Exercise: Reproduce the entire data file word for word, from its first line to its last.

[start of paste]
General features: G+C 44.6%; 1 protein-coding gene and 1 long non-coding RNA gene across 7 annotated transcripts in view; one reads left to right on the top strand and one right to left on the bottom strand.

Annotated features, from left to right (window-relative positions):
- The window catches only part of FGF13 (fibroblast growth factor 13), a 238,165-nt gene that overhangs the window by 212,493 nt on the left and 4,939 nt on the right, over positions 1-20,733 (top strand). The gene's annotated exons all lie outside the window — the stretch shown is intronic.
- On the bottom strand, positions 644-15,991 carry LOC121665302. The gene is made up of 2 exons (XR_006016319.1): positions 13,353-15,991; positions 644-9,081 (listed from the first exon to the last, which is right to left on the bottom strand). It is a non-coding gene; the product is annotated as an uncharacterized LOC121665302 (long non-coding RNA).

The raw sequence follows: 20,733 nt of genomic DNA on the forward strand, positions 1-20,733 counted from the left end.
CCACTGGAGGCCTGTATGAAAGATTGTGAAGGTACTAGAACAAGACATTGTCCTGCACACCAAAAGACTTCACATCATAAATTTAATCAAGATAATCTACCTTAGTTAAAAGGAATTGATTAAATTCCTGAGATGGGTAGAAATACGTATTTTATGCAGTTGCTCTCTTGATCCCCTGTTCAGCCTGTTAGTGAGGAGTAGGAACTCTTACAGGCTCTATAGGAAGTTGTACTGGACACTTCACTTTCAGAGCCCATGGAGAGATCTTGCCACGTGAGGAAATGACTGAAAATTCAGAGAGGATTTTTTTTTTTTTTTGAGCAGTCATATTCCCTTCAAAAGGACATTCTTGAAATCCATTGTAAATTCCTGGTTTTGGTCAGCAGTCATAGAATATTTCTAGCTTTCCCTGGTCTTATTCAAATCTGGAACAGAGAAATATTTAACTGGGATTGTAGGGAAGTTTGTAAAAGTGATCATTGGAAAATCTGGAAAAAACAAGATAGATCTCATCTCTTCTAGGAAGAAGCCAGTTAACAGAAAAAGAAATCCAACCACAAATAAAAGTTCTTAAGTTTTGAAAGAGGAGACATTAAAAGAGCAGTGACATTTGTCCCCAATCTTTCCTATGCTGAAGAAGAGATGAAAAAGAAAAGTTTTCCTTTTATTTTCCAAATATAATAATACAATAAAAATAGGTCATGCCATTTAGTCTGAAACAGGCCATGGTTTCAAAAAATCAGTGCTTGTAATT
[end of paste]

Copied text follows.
General features: G+C 44.6%; 1 protein-coding gene and 1 long non-coding RNA gene across 7 annotated transcripts in view; one reads left to right on the top strand and one right to left on the bottom strand.

Annotated features, from left to right (window-relative positions):
- The window catches only part of FGF13 (fibroblast growth factor 13), a 238,165-nt gene that overhangs the window by 212,493 nt on the left and 4,939 nt on the right, over positions 1-20,733 (top strand). The gene's annotated exons all lie outside the window — the stretch shown is intronic.
- On the bottom strand, positions 644-15,991 carry LOC121665302. The gene is made up of 2 exons (XR_006016319.1): positions 13,353-15,991; positions 644-9,081 (listed from the first exon to the last, which is right to left on the bottom strand). It is a non-coding gene; the product is annotated as an uncharacterized LOC121665302 (long non-coding RNA).

The raw sequence follows: 20,733 nt of genomic DNA on the forward strand, positions 1-20,733 counted from the left end.
CCACTGGAGGCCTGTATGAAAGATTGTGAAGGTACTAGAACAAGACATTGTCCTGCACACCAAAAGACTTCACATCATAAATTTAATCAAGATAATCTACCTTAGTTAAAAGGAATTGATTAAATTCCTGAGATGGGTAGAAATACGTATTTTATGCAGTTGCTCTCTTGATCCCCTGTTCAGCCTGTTAGTGAGGAGTAGGAACTCTTACAGGCTCTATAGGAAGTTGTACTGGACACTTCACTTTCAGAGCCCATGGAGAGATCTTGCCACGTGAGGAAATGACTGAAAATTCAGAGAGGATTTTTTTTTTTTTTTGAGCAGTCATATTCCCTTCAAAAGGACATTCTTGAAATCCATTGTAAATTCCTGGTTTTGGTCAGCAGTCATAGAATATTTCTAGCTTTCCCTGGTCTTATTCAAATCTGGAACAGAGAAATATTTAACTGGGATTGTAGGGAAGTTTGTAAAAGTGATCATTGGAAAATCTGGAAAAAACAAGATAGATCTCATCTCTTCTAGGAAGAAGCCAGTTAACAGAAAAAGAAATCCAACCACAAATAAAAGTTCTTAAGTTTTGAAAGAGGAGACATTAAAAGAGCAGTGACATTTGTCCCCAATCTTTCCTATGCTGAAGAAGAGATGAAAAAGAAAAGTTTTCCTTTTATTTTCCAAATATAATAATACAATAAAAATAGGTCATGCCATTTAGTCTGAAACAGGCCATGGTTTCAAAAAATCAGTGCTTGTAATT